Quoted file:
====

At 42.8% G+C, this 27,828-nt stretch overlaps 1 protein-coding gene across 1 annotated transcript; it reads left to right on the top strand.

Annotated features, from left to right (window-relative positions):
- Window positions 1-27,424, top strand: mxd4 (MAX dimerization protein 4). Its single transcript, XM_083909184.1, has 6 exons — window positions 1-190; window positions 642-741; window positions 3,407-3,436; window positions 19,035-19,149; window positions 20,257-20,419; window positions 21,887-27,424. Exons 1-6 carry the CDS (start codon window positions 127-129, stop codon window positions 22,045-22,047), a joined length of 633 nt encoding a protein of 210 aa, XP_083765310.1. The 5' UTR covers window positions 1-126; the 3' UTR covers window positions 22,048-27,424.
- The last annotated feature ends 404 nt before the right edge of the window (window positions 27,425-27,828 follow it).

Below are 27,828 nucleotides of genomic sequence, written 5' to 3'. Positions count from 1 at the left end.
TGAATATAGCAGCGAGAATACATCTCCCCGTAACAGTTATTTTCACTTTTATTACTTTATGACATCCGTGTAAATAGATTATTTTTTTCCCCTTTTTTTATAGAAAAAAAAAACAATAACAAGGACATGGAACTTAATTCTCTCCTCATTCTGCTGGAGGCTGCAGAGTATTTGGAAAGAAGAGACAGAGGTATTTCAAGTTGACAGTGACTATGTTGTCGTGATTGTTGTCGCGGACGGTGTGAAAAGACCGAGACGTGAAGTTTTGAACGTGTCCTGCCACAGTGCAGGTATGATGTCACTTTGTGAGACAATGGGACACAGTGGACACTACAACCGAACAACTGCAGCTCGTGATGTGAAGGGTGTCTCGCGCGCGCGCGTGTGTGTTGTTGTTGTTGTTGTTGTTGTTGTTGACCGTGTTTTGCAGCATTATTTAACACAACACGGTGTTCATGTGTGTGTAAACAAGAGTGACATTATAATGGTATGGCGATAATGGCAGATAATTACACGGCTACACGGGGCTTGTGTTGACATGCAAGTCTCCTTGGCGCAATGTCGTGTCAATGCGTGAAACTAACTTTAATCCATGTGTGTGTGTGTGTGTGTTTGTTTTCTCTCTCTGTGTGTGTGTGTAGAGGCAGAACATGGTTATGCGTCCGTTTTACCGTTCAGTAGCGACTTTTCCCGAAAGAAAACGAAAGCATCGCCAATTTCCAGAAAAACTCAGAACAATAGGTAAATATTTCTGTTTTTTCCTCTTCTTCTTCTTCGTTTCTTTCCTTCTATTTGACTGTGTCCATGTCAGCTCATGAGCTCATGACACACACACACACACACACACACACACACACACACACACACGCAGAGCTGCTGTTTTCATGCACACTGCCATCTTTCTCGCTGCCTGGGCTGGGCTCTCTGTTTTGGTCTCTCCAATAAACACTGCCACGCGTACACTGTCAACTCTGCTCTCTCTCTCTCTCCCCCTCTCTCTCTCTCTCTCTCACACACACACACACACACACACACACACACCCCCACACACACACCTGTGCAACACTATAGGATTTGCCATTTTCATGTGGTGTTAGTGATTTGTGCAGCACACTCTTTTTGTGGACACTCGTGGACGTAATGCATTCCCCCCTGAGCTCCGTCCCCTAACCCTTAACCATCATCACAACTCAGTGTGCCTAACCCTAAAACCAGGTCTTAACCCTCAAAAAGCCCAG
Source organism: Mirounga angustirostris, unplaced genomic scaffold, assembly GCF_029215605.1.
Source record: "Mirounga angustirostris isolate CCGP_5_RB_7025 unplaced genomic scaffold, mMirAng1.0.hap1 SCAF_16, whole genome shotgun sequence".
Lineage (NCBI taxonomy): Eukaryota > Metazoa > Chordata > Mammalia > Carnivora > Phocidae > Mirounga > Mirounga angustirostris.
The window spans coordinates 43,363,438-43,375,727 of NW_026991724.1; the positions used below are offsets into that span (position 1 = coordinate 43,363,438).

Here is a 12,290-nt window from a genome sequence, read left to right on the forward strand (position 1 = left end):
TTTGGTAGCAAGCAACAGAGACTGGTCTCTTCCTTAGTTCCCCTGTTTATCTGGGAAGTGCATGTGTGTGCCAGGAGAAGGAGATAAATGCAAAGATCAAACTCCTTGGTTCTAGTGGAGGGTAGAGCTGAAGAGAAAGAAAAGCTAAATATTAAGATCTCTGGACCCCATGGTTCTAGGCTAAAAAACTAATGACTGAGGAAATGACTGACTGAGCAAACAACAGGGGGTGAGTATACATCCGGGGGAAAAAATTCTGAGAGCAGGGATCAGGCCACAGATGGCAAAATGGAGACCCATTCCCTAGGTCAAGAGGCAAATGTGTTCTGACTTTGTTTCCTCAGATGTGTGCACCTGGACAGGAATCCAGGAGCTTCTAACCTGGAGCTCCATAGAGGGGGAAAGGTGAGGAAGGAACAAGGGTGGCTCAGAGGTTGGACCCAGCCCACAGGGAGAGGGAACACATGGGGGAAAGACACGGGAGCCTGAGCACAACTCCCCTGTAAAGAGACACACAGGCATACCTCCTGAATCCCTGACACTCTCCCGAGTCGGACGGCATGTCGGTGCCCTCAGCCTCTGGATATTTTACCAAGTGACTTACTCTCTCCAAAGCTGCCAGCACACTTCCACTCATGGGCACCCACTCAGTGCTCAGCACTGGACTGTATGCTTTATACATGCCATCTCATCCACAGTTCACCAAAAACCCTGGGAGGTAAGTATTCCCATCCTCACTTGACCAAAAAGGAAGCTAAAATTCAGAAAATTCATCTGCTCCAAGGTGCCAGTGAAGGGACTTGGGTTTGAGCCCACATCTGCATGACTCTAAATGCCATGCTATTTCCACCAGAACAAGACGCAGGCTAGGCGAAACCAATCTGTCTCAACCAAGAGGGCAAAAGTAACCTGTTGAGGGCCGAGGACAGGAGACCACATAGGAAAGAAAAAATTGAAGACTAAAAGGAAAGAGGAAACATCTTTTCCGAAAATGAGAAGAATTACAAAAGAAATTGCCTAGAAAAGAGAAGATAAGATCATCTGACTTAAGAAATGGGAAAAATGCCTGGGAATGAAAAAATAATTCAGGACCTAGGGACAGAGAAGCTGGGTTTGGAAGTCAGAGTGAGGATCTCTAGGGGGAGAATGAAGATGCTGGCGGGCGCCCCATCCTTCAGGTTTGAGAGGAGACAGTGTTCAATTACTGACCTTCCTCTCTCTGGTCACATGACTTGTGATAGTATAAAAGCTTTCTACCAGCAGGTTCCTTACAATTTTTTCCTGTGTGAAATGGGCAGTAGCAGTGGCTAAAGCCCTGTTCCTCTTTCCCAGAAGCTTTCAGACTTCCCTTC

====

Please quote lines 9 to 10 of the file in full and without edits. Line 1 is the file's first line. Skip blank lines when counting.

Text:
Lineage (NCBI taxonomy): Eukaryota > Metazoa > Chordata > Mammalia > Carnivora > Phocidae > Mirounga > Mirounga angustirostris.
The window spans coordinates 43,363,438-43,375,727 of NW_026991724.1; the positions used below are offsets into that span (position 1 = coordinate 43,363,438).